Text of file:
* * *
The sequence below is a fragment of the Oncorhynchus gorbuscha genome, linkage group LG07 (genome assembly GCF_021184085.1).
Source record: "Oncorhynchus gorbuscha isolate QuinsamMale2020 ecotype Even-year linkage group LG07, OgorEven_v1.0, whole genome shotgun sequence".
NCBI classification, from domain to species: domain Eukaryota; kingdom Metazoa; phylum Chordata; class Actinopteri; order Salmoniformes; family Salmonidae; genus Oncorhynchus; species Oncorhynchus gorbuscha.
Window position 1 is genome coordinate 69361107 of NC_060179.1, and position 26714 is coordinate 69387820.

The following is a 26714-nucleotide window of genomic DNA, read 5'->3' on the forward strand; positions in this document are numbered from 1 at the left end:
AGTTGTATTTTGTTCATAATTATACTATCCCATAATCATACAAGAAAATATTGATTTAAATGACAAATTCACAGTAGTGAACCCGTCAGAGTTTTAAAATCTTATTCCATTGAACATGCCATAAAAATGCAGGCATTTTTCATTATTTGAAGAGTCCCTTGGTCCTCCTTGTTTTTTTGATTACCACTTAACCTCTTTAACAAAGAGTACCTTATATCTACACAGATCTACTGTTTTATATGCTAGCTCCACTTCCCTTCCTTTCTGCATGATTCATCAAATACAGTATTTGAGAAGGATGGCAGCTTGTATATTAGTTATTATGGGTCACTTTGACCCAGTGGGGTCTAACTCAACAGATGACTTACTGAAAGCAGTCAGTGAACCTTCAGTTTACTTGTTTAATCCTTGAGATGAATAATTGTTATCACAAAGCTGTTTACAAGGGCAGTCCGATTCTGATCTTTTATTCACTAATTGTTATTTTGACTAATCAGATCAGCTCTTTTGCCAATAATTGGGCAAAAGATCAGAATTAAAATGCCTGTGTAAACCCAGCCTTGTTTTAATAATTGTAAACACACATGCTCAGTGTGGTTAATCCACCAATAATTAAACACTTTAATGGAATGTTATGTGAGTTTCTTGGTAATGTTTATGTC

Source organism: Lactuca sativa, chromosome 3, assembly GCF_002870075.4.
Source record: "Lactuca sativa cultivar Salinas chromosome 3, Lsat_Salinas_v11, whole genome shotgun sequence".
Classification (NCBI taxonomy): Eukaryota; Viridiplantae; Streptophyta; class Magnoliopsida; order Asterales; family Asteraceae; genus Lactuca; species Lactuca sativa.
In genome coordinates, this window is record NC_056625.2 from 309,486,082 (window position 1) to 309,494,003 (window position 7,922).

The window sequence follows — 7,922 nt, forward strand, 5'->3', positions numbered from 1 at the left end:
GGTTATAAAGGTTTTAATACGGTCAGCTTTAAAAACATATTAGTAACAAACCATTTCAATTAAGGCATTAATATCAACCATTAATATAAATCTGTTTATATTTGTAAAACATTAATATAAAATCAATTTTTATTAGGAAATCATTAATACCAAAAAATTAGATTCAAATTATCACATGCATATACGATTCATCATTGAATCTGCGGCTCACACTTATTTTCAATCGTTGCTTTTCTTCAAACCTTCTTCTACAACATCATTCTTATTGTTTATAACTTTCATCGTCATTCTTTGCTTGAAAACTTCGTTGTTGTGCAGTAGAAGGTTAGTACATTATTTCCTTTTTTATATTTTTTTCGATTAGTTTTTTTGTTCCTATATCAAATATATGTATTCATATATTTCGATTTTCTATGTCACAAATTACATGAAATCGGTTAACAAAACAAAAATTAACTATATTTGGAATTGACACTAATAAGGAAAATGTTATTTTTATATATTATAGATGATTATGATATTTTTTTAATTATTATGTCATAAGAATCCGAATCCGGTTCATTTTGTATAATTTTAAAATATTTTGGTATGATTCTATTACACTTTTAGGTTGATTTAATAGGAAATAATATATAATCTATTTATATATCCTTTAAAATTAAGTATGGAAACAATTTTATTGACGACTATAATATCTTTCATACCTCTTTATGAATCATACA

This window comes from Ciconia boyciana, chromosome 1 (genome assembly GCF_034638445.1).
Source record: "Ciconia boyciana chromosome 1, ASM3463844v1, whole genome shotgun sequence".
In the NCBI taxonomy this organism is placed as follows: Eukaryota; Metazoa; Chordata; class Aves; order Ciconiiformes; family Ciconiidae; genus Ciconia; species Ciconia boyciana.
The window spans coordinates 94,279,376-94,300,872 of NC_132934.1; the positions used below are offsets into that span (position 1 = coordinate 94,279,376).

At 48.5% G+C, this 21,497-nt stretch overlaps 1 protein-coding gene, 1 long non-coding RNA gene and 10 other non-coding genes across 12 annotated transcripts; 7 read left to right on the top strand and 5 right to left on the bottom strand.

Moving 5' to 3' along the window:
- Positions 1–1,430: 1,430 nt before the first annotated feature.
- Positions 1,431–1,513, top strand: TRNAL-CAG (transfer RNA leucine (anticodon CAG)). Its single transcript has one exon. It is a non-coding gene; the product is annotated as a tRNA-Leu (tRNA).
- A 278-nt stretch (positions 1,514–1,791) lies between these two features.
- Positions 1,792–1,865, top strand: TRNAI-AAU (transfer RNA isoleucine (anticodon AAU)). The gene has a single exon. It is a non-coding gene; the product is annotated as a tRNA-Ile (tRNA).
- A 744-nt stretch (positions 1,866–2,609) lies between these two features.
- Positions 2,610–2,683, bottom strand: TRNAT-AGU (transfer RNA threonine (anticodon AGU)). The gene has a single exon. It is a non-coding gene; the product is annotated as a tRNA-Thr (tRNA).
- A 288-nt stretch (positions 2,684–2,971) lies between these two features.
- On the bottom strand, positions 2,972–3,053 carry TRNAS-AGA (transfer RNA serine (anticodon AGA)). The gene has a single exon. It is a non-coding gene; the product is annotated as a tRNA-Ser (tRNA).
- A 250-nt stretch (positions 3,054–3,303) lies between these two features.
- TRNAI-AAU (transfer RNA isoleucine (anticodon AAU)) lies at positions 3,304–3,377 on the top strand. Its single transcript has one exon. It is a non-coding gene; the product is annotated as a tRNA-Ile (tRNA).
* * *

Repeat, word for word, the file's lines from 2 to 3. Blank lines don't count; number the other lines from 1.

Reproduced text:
Source record: "Oncorhynchus gorbuscha isolate QuinsamMale2020 ecotype Even-year linkage group LG07, OgorEven_v1.0, whole genome shotgun sequence".
NCBI classification, from domain to species: domain Eukaryota; kingdom Metazoa; phylum Chordata; class Actinopteri; order Salmoniformes; family Salmonidae; genus Oncorhynchus; species Oncorhynchus gorbuscha.